Here’s how Lyft envisions self-driving cars communicating with pedestrians

The question of how self-driving cars will interact and communicate with humans is one that has come up before, but the answer is still up in the air. Google has been looking into this at least since 2012, and earlier this year, Uber filed a patent for using flashing lights and sounds to talk to pedestrians. Now, the United States Patent Office has granted Lyft with a patent for what it describes as an autonomous vehicle notification system.

Lyft’s solution entails developing a predetermined message to display on the most visible car window. In one example, each window includes a projector, a see-through screen or another display device to communicate the message.

“[…] integrating these autonomously-provided services into a mixed autonomous and human-operated environment has many challenges,” the patent filing states. “Drivers and pedestrians are accustomed to interacting in particular ways, removing a driver from some vehicles can lead to uncertainty and miscommunication.”

Below, you can see how Lyft envisions communicating with other cars, bikers, as well as passengers waiting for their car to arrive.

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As noted, Lyft is not the only company looking at ways for their autonomous vehicles to interact with the outside world. Startup, for example, uses LED signs that use text and pictures to communicate.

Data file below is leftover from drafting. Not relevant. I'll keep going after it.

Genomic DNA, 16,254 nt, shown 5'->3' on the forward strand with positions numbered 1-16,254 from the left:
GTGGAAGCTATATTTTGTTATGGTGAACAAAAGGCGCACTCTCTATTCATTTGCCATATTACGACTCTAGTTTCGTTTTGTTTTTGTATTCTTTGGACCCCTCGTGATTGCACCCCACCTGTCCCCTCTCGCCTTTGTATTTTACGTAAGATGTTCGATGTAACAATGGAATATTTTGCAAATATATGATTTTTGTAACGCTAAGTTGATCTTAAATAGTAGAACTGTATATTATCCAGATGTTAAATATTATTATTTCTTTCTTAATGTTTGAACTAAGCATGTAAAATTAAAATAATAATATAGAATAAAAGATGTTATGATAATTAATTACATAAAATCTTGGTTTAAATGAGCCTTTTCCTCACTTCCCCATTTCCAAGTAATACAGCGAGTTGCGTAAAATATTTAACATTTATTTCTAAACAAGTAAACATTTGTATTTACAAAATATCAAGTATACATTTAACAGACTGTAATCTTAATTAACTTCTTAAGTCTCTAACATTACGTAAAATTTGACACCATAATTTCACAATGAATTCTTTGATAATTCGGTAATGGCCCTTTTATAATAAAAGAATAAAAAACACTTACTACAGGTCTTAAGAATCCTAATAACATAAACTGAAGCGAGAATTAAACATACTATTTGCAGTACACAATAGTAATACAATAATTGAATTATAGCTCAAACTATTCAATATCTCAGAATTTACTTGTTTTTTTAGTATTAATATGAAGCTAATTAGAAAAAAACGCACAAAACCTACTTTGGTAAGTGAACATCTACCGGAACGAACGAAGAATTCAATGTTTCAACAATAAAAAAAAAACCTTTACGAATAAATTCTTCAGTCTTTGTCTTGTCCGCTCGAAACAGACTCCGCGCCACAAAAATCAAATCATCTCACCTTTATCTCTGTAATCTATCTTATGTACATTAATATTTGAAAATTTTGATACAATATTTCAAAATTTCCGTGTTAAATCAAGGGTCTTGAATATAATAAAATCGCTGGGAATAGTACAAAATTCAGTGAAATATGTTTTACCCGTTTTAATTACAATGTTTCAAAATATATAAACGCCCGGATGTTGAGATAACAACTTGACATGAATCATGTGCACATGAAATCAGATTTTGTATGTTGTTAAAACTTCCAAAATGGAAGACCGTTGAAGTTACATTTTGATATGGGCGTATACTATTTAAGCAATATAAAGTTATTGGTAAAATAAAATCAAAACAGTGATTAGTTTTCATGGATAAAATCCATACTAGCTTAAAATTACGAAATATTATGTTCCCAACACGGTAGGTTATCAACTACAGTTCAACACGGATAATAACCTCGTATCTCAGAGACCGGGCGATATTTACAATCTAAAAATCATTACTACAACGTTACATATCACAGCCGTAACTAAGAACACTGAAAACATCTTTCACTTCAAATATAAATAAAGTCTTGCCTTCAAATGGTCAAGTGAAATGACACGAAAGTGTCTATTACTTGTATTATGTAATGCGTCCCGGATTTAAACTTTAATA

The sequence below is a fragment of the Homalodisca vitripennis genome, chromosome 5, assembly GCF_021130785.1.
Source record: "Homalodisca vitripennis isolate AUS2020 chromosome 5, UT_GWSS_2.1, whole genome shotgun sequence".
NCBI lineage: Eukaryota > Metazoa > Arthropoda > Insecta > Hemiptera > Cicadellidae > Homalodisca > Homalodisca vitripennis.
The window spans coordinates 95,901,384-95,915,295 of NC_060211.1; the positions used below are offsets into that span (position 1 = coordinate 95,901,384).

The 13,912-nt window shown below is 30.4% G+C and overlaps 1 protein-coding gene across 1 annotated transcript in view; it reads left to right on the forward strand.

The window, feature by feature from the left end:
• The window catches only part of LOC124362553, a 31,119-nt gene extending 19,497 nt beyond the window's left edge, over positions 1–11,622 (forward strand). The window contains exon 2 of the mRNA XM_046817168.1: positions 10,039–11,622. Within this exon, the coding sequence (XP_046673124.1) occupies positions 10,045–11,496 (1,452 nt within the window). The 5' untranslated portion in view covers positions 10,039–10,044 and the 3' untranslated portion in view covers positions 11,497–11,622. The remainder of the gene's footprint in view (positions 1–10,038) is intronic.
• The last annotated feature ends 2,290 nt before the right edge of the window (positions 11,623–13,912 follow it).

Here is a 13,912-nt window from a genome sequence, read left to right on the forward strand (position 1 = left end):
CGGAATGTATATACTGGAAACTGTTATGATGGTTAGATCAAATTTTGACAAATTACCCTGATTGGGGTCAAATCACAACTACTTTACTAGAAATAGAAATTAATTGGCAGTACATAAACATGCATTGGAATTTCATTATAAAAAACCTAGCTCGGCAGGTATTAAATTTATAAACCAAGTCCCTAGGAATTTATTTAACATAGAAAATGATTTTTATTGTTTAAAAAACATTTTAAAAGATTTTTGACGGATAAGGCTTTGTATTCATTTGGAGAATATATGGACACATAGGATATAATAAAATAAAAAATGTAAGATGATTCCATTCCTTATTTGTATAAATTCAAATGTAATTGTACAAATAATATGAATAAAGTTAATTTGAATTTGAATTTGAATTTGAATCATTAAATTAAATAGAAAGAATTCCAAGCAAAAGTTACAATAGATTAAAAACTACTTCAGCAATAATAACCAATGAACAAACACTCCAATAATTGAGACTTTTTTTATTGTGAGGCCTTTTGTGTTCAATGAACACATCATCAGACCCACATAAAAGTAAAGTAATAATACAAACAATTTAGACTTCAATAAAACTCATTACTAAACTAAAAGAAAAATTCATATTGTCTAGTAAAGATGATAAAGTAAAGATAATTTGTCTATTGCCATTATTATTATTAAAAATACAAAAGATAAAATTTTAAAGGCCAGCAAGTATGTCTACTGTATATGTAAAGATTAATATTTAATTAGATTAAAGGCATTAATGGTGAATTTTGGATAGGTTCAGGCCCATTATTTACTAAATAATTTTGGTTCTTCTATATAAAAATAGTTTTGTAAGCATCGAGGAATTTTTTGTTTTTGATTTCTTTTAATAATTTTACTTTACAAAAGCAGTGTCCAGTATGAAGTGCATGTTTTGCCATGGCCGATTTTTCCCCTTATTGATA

Meanwhile, Ford recently called for an industry standard self-driving car language to communicate intent.

“We want everyone to trust self-driving vehicles — no matter if they are riders in these vehicles themselves or pedestrians, cyclists, scooter users or other drivers sharing the road,” Ford Human Factors Technical Specialist for Self-Driving Vehicles John Shutko wrote on Medium in October. “Having one, universal communication interface people across geographies and age groups can understand is critical for the successful deployment of self-driving technology.”

Lyft first launched its self-driving car division in July 2017. Since then, Lyft has partnered with as well as with tier-one automotive industry supplier Magna on autonomous vehicle technology. Magna also invested $200 million in Lyft in exchange for an equity stake.

To be clear, patents don’t always lead to product implementation. I’ve reached out to Lyft and will update this story if I hear back.